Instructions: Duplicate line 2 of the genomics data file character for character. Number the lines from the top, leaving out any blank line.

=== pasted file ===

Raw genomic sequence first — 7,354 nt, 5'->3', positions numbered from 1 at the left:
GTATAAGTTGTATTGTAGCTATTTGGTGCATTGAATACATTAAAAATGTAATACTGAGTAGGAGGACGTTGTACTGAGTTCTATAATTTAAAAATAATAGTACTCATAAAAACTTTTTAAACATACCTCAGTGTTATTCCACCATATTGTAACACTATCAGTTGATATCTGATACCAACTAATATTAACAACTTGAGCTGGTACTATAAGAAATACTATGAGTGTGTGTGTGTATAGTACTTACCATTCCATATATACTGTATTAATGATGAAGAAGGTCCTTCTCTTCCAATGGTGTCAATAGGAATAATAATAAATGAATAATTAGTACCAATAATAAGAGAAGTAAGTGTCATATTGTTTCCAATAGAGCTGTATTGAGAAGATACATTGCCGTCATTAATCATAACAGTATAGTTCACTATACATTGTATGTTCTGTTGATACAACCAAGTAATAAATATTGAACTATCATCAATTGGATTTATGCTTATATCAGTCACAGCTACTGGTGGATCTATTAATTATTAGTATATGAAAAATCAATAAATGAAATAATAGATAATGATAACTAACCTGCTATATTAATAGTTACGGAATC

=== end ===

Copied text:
GTATAAGTTGTATTGTAGCTATTTGGTGCATTGAATACATTAAAAATGTAATACTGAGTAGGAGGACGTTGTACTGAGTTCTATAATTTAAAAATAATAGTACTCATAAAAACTTTTTAAACATACCTCAGTGTTATTCCACCATATTGTAACACTATCAGTTGATATCTGATACCAACTAATATTAACAACTTGAGCTGGTACTATAAGAAATACTATGAGTGTGTGTGTGTATAGTACTTACCATTCCATATATACTGTATTAATGATGAAGAAGGTCCTTCTCTTCCAATGGTGTCAATAGGAATAATAATAAATGAATAATTAGTACCAATAATAAGAGAAGTAAGTGTCATATTGTTTCCAATAGAGCTGTATTGAGAAGATACATTGCCGTCATTAATCATAACAGTATAGTTCACTATACATTGTATGTTCTGTTGATACAACCAAGTAATAAATATTGAACTATCATCAATTGGATTTATGCTTATATCAGTCACAGCTACTGGTGGATCTATTAATTATTAGTATATGAAAAATCAATAAATGAAATAATAGATAATGATAACTAACCTGCTATATTAATAGTTACGGAATC